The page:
Hitchcock, Edward. The Power of Christian Benevolence Illustrated in the Life and Labors of Mary Lyon. The American Tract Society, 1858.
Lansing, Marion, ed. Mary Lyon Through Her Letters. Bruce Humphries, 1937.
Stow, Sarah. History of Mount Holyoke Seminary. Mount Holyoke Seminary, 1887.
Boynick, David K. Women Who Led the Way: Eight Pioneers for Equal Rights. Thomas Y. Crowell, 1959
Fenner, Mildred S. and Eleanor Fishburn. Pioneer American Educators. Kennikat, 1968.
Goodsell, Willystine. Pioneers of Women's Education in the United States. AMS Press, 1970. □
Lyon, Mary (1797-1849)
Mary Lyon (1797-1849)
Founder of mount holyoke female seminary
Teaching as Necessity. Mary Lyon was born on the family hill farm in Buckland, Massachusetts. When Mary was still a child, her father died, leaving the family of seven children in the difficult financial situation of trying to make the best of one hundred rocky acres, a small flock of sheep, and several dairy cows. Mary learned at home the skills of spinning, weaving, candlemaking and housework, but from the age of four she tagged along with her older siblings to a nearby school, where the teachers could hardly keep pace with her intense curiosity about the world. She continued to attend the local district schools and began teaching at seventeen, earning the customary salary of seventy-five cents a week plus room and board. At nineteen Mary spent all her savings to pay for one term at the Sanderson Academy in Ashland, Massachusetts. At times she slept only four hours a night so that she could get in sixteen hours of studying and recitation. Such dedication impressed her teachers and fellow students alike, and when she ran out of money to attend a second term, the school’s trustees voted to extend her free tuition. Through the next twenty years of financial struggles, in which she taught school and “boarded round” (she had no home of her own until she was nearly forty), her enthusiasm and friendliness continued to gain her many benefactors.
Spirituality of Learning. At the core of Lyon’s beliefs was a conviction that the purpose of education was spiritual. Knowledge should lead to action, she argued, and women trained as schoolteachers should carry out a sacred mission to America’s children. Her Puritan background at times created an inner tension as she delved into the world of “human science” and secular books, but as she explained to her students, one should “study and teach nothing that cannot be made to help in the great work of converting the world to Christ.” Convinced that women were endowed with a special capacity to spread God’s word, Lyon took care to ensure that her teaching fostered Christian values and character among her students. In the end she was able to combine her passion for learning, her faith in God, and her desire to see that young women received an education worthy of their calling. During the winter of 1834 Lyon wrote to a close friend about her decision to establish and operate a new kind of seminary: “My heart has so yearned over the adult female youth in the common walks of life, that it has sometimes seemed as though a fire were shut up in my bones.” From then on the fire within would burn brightly on the surface as she dedicated her life to the cause of women’s higher education.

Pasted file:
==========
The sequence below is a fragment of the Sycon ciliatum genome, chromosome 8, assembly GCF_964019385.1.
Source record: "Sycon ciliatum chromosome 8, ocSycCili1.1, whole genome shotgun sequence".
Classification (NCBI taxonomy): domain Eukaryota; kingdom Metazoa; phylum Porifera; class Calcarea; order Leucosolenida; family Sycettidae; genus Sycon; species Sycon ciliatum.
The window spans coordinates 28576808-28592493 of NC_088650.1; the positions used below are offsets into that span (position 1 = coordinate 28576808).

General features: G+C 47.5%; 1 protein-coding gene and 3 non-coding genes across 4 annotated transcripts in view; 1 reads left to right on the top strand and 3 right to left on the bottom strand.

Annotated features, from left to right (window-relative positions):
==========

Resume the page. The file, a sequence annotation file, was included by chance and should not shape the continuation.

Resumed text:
Mount Holyoke Female Seminary. In 1800 women could not enter any college in the United States. Through her own experience Lyon knew that women could meet the same rigorous academic standards as their male counterparts, and in 1834 she set about raising funds to establish a quality women’s college. She solicited money throughout Massachusetts and Connecticut, aided by longtime supporters such as the Reverend Edward Hitchcock. Selecting a site in South Hadley, Massachusetts, Lyon opened the doors of the Mount Holyoke Female Seminary on 8 November 1837, with one hundred students. To keep costs low so that those not born into wealthy families might attend, students and teachers performed all of the domestic chores at the institution. However, Lyon refused to include instruction in domestic activities. Instead she established high academic standards. Closely modeled on that of men’s colleges, her curriculum emphasized advanced studies in both the sciences and the humanities. The school offered women an opportunity to study subjects once unavailable to them but at the same time stressed the intellectual cultivation required to become good wives, mothers, teachers, and missionaries. “O how immensely important is this work of preparing the daughters of the land to be good mothers!,” Lyon wrote. She served as principal of the seminary from 1837 until her death in 1849. During her twelve-year tenure as principal the school quickly grew in enrollment and reputation. The institution eventually was incorporated into a college in 1888.
Trailblazer. Mary Lyon’s Holyoke seminary marked the beginning of higher education for women. Its remarkable success inspired the Vassars, Smiths, and Wellesleys founded in later years. By applying standards equal to those of traditional colleges Lyon helped undermine the long-standing assumption that women were intellectually inferior to men. Despite its many limitations Holyoke seminary marked a great improvement over the colonial finishing schools once considered to offer the only proper education for young ladies.
Beth Bradford Gilchrist, The Life of Mary Lyon (Cambridge, Mass.: Riverside Press, 1910);
Elizabeth Green, Mary Lyon and Mt. Holyoke: Opening the Gates (Hanover, N.H.: University Press of New England, 1979).